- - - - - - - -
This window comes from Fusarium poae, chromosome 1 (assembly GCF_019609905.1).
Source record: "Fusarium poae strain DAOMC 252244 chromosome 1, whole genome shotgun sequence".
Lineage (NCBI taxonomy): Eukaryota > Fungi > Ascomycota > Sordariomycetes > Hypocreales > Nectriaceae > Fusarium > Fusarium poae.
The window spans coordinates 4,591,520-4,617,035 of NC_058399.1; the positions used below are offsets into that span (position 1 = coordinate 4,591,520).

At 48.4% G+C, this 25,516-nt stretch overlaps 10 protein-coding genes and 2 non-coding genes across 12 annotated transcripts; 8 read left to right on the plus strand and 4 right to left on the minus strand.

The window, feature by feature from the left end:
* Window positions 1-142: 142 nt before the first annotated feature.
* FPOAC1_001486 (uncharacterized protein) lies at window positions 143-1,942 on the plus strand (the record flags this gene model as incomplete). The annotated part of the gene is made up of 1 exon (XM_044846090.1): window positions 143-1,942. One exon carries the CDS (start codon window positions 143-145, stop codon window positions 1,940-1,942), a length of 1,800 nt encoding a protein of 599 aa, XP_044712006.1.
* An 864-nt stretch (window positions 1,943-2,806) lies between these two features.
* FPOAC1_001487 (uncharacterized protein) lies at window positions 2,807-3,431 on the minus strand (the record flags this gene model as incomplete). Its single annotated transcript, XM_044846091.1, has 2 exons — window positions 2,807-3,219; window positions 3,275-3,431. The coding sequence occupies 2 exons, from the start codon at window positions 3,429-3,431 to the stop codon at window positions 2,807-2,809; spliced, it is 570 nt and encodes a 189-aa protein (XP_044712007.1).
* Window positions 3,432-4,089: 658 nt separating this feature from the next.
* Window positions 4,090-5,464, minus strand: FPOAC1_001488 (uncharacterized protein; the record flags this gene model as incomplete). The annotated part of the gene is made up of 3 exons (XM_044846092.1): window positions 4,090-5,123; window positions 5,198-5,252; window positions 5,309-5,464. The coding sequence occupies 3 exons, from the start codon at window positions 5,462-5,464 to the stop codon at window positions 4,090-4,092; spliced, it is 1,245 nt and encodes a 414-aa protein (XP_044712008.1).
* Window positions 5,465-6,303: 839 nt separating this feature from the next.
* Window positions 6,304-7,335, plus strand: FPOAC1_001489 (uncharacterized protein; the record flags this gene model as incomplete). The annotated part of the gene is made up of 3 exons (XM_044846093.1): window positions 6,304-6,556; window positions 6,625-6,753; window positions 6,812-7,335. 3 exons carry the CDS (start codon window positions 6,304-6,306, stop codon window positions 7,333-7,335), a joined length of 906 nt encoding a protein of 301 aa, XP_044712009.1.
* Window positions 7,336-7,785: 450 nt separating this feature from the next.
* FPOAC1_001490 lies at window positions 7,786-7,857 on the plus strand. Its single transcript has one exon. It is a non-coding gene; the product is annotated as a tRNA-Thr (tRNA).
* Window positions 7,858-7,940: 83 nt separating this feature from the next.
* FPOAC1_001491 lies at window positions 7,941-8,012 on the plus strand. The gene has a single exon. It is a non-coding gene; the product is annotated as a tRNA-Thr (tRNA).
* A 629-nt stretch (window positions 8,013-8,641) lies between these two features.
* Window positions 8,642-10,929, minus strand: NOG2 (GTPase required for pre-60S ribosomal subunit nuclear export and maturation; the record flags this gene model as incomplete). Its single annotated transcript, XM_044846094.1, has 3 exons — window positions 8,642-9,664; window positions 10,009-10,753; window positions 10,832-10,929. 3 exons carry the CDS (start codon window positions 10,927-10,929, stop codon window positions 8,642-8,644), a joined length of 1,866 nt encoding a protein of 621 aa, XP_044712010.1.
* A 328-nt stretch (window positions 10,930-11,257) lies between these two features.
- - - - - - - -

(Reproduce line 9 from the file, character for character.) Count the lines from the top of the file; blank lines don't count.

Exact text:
* An 864-nt stretch (window positions 1,943-2,806) lies between these two features.